In COPD, PEEPi is primarily caused by expiratory flow limitation, a complex phenomenon that is due to reduced lung recoil pressure (emphysema) leading to small airway collapse that increases airway resistance (see [4] for an extensive description). It is exacerbated by shortened expiratory time, due to increased respiratory rate, and increased tidal volume, the latter being, in general, a consequence of an augmentation of respiratory drive (and therefore a higher volume to exhale) [5]. The consequences of dynamic hyperinflation depend on whether patients are passively ventilated or triggering their ventilator. In passively ventilated patients, dynamic hyperinflation increases delivered mechanical power [6] with its associated risk of barotrauma and hemodynamic compromise [7]. In patients triggering their ventilator, initiation of inspiratory flow requires inspiratory force to overcome PEEPi [8], which translates into increased inspiratory effort during the triggering phase. Ultimately, this increased effort may fail to trigger the ventilator, leading to ineffective triggering, one of the most frequent dyssynchronies [5]. In terms of gas exchange, patients with COPD have complex patterns of V/Q distributions: low V/Q regions that remain perfused, high V/Q regions, and mixed patterns. COPD patients often exhibit small amounts of shunt (typically less than 10% of cardiac output) [9].

Severe asthma exacerbation is characterized by a major increase in airway resistance due to bronchospasm, airway inflammation, and mucus. Expiratory flow is dramatically reduced with resultant major dynamic hyperinflation [10]. This leads to an increased risk of barotrauma and hemodynamic compromise. Hypoxemia in asthma is characterized by the presence of low V/Q units; hypoxemia is usually attenuated by compensatory redistribution of blood flow mediated by hypoxic vasoconstriction and changes in cardiac output [9, 11]. It has been described that in asthma patients, hypercapnia is mainly due to increased dead space ventilation caused by alveolar overdistension [11, 12]. However, this mechanism has not been proved [9].

Heart–lung interactions in the mechanically ventilated COPD patient

The pathophysiological changes in the pulmonary system may have adverse effects on cardiac function.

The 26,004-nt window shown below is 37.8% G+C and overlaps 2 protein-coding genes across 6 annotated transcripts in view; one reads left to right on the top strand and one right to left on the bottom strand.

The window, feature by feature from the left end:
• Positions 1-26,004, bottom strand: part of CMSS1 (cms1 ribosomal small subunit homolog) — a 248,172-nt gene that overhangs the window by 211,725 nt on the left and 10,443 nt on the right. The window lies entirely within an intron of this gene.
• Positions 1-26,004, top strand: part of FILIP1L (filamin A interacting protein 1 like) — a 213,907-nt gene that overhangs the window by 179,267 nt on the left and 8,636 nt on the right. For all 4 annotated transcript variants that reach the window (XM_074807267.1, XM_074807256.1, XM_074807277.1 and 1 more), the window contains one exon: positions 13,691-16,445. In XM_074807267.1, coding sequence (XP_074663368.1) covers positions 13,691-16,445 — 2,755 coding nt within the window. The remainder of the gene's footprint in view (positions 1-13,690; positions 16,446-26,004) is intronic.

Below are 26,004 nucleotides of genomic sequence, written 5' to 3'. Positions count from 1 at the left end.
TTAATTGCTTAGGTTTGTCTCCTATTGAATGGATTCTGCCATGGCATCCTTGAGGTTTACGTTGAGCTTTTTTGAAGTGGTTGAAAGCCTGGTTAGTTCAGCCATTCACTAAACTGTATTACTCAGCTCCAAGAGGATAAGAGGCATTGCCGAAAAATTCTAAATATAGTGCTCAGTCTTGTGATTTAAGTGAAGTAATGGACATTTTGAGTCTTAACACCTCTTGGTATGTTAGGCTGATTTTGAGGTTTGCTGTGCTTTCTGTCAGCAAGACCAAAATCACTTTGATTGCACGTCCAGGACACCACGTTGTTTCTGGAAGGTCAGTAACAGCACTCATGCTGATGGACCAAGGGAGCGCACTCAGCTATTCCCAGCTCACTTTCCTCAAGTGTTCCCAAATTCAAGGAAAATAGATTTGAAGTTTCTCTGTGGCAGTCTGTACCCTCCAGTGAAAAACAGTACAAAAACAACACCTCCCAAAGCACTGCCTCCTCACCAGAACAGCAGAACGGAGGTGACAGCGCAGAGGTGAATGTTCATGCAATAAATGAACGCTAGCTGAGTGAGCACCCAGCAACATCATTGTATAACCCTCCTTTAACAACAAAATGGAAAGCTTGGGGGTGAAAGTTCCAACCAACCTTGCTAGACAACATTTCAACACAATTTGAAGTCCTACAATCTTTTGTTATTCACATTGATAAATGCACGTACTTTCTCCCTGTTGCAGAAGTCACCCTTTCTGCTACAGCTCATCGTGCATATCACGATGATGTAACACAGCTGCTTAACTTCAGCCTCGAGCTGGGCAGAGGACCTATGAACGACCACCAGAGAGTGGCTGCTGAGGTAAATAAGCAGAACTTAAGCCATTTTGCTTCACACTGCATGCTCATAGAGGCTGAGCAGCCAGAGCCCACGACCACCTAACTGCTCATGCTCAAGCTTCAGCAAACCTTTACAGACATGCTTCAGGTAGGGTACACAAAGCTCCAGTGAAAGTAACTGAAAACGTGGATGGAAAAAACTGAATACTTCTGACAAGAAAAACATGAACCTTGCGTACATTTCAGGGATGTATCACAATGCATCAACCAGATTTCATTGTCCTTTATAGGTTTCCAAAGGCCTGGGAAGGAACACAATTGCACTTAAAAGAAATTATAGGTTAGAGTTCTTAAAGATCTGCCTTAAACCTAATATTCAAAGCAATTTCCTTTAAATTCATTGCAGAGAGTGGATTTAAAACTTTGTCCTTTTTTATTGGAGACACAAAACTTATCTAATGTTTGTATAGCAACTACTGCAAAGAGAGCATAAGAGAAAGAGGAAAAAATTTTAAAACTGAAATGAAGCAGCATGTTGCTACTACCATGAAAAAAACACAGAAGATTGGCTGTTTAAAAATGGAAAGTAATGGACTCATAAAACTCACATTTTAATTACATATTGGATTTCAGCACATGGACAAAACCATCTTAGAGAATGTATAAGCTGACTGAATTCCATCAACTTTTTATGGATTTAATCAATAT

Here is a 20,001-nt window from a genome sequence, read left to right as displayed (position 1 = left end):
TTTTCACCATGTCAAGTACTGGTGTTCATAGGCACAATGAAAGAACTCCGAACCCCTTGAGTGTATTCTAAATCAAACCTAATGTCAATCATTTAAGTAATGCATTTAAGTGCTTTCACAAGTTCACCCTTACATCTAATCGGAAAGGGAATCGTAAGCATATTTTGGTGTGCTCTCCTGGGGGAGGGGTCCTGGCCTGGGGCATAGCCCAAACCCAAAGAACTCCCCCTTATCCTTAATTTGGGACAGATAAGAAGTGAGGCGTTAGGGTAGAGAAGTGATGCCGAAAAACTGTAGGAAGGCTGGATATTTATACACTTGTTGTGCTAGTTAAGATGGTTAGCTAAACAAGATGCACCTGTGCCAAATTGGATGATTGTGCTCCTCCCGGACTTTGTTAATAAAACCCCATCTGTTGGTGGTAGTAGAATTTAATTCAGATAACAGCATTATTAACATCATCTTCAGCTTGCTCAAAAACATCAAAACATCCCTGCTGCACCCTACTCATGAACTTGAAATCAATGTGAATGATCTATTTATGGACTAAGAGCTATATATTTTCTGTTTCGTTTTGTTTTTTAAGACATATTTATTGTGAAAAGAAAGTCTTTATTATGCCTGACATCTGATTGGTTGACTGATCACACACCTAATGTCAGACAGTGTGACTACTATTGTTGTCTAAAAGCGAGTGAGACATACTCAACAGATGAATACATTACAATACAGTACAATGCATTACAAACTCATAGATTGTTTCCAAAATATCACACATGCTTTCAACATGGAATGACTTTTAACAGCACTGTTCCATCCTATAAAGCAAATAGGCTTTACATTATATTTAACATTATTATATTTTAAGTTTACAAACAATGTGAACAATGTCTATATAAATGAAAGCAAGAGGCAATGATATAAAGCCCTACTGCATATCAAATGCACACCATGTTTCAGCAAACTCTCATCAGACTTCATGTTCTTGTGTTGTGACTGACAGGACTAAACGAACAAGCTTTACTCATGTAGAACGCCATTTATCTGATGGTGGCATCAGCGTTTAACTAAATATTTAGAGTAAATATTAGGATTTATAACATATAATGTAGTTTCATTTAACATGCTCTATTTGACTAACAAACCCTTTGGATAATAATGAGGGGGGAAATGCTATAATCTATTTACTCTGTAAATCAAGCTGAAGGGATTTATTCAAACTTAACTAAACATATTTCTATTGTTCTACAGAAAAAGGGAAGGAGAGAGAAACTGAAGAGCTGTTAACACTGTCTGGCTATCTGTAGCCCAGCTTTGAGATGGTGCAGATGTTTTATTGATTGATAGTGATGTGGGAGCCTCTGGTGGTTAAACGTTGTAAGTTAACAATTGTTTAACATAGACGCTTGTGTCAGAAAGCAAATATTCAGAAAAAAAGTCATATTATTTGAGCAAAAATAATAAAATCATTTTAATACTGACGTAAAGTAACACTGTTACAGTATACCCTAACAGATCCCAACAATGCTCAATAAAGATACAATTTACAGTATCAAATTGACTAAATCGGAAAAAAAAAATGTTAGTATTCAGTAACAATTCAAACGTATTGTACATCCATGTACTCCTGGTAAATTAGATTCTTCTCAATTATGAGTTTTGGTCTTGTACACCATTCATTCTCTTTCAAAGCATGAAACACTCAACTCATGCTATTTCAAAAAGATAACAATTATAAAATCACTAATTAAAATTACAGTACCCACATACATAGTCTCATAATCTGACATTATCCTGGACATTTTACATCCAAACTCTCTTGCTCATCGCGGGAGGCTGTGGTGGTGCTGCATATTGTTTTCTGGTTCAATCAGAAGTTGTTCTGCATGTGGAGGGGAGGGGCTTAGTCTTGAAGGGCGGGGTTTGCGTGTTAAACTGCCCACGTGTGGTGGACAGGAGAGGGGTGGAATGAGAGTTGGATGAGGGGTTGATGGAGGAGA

COPD is associated with pulmonary hypertension, increased pulmonary vascular resistance, right ventricle dilatation, and right ventricle hypertrophy. Both left ventricle systolic and left ventricle diastolic functions are often impaired in COPD patients. Among 148 patients admitted to the ICU for severe COPD exacerbation, 31% had an exacerbation that was definitely associated with left-heart dysfunction [13]. These cardiac alterations are caused by dynamic hyperinflation and the large swings in negative intrathoracic pressure developed by the respiratory muscles to overcome the inspiratory elastic threshold caused by PEEPi and increased airway resistance. Dynamic hyperinflation is more detrimental to left ventricle hemodynamics than large swings in negative intrathoracic pressure [14]. Direct ventricular interaction and significant septal flattening appear to be responsible for reduced left ventricle end-diastolic volume and stroke volume [15]. Dynamic hyperinflation worsens the increase in right ventricular impedance (afterload effect), while large negative intrathoracic pressure swings increase the venous return to the right ventricle (preload effect). Both favor direct ventricular interaction with leftward shift of the septum.

Application of external PEEP up to values approaching PEEPi does not result in hemodynamic impairment in COPD [4]. Higher PEEP levels reduce cardiac index [16]. However, the effects of external PEEP on lung mechanics and hemodynamics depend on many factors, such as airway characteristics, lung volumes, intravascular volume status, vasomotor tone, etc., making the individual patient’s response difficult to predict [17].

Finally, patients with COPD are at increased risk of difficult weaning, and are susceptible to developing weaning-induced pulmonary edema in particular [18]. Diuretics and nitroglycerin are efficient in treating weaning-induced pulmonary edema in selected COPD patients [19, 20].

In patients with severe asthma, similar heart–lung interactions are observed. Because of the presence of an extremely severe hyperinflation, they may develop severe hypotension [21].

Non-invasive ventilation in COPD over the decades

Delivering mechanical ventilation without intubation in patients with CO2 retention was attempted during the 1960s [22], but without becoming widely accepted; intubation with invasive mechanical ventilation remained the rule for patients admitted for respiratory failure.

In the late 1980s, several groups treated patients with chronic or acute-on-chronic hypercapnic respiratory failure with a face mask [23,24,25,26]. The success was largely due to combining physiological assessment of the mechanisms of respiratory failure (including respiratory muscle function [26]) with new technologies (pressure support ventilation [27]). In the early 1990s several studies demonstrated the efficacy of positive pressure ventilation usually delivered with pressure support ventilation and PEEP [28, 29]. It is remarkable that some of the best results were obtained without any PEEP [26], highlighting the importance of pressure delivered during inspiration. Randomized clinical trials showed that the intubation rate was dramatically reduced, resulting in improved outcomes, with fewer complications related to invasive mechanical ventilation and improved hospital survival [30,31,32] (Fig. 3).

Fig. 3
figure 3